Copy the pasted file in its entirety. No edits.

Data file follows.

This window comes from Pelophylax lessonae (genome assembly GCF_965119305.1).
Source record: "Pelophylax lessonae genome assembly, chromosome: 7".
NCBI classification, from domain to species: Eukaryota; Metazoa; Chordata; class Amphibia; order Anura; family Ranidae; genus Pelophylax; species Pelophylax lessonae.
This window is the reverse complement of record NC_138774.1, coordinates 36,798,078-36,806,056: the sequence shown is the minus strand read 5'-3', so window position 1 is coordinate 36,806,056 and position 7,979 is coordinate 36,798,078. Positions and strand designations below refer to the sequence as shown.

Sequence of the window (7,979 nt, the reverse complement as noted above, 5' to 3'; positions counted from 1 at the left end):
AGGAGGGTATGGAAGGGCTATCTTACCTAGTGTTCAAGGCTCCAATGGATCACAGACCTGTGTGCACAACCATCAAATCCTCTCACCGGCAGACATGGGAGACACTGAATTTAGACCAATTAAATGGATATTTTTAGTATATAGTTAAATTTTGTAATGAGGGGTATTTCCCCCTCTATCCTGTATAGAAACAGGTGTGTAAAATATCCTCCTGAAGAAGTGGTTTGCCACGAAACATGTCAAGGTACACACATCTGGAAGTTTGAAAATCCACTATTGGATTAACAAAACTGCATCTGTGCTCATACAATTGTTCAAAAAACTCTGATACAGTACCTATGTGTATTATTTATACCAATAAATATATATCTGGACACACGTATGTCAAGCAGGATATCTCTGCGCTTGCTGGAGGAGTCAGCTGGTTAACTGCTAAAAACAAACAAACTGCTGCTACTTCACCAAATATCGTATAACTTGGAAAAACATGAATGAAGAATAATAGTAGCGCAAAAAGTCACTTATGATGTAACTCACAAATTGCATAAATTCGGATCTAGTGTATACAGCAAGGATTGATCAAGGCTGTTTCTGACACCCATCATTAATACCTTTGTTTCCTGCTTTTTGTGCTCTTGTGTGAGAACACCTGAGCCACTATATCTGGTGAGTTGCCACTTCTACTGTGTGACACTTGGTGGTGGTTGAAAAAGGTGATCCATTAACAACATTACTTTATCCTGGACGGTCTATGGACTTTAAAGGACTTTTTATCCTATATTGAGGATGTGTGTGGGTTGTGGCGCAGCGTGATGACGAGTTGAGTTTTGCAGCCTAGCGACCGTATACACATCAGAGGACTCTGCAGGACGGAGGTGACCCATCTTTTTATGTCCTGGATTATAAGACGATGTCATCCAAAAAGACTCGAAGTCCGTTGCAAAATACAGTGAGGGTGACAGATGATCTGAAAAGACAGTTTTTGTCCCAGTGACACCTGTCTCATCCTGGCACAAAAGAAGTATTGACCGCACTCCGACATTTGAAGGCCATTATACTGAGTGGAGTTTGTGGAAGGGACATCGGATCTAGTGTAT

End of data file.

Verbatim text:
This window comes from Pelophylax lessonae (genome assembly GCF_965119305.1).
Source record: "Pelophylax lessonae genome assembly, chromosome: 7".
NCBI classification, from domain to species: Eukaryota; Metazoa; Chordata; class Amphibia; order Anura; family Ranidae; genus Pelophylax; species Pelophylax lessonae.
This window is the reverse complement of record NC_138774.1, coordinates 36,798,078-36,806,056: the sequence shown is the minus strand read 5'-3', so window position 1 is coordinate 36,806,056 and position 7,979 is coordinate 36,798,078. Positions and strand designations below refer to the sequence as shown.

Sequence of the window (7,979 nt, the reverse complement as noted above, 5' to 3'; positions counted from 1 at the left end):
AGGAGGGTATGGAAGGGCTATCTTACCTAGTGTTCAAGGCTCCAATGGATCACAGACCTGTGTGCACAACCATCAAATCCTCTCACCGGCAGACATGGGAGACACTGAATTTAGACCAATTAAATGGATATTTTTAGTATATAGTTAAATTTTGTAATGAGGGGTATTTCCCCCTCTATCCTGTATAGAAACAGGTGTGTAAAATATCCTCCTGAAGAAGTGGTTTGCCACGAAACATGTCAAGGTACACACATCTGGAAGTTTGAAAATCCACTATTGGATTAACAAAACTGCATCTGTGCTCATACAATTGTTCAAAAAACTCTGATACAGTACCTATGTGTATTATTTATACCAATAAATATATATCTGGACACACGTATGTCAAGCAGGATATCTCTGCGCTTGCTGGAGGAGTCAGCTGGTTAACTGCTAAAAACAAACAAACTGCTGCTACTTCACCAAATATCGTATAACTTGGAAAAACATGAATGAAGAATAATAGTAGCGCAAAAAGTCACTTATGATGTAACTCACAAATTGCATAAATTCGGATCTAGTGTATACAGCAAGGATTGATCAAGGCTGTTTCTGACACCCATCATTAATACCTTTGTTTCCTGCTTTTTGTGCTCTTGTGTGAGAACACCTGAGCCACTATATCTGGTGAGTTGCCACTTCTACTGTGTGACACTTGGTGGTGGTTGAAAAAGGTGATCCATTAACAACATTACTTTATCCTGGACGGTCTATGGACTTTAAAGGACTTTTTATCCTATATTGAGGATGTGTGTGGGTTGTGGCGCAGCGTGATGACGAGTTGAGTTTTGCAGCCTAGCGACCGTATACACATCAGAGGACTCTGCAGGACGGAGGTGACCCATCTTTTTATGTCCTGGATTATAAGACGATGTCATCCAAAAAGACTCGAAGTCCGTTGCAAAATACAGTGAGGGTGACAGATGATCTGAAAAGACAGTTTTTGTCCCAGTGACACCTGTCTCATCCTGGCACAAAAGAAGTATTGACCGCACTCCGACATTTGAAGGCCATTATACTGAGTGGAGTTTGTGGAAGGGACATCGGATCTAGTGTAT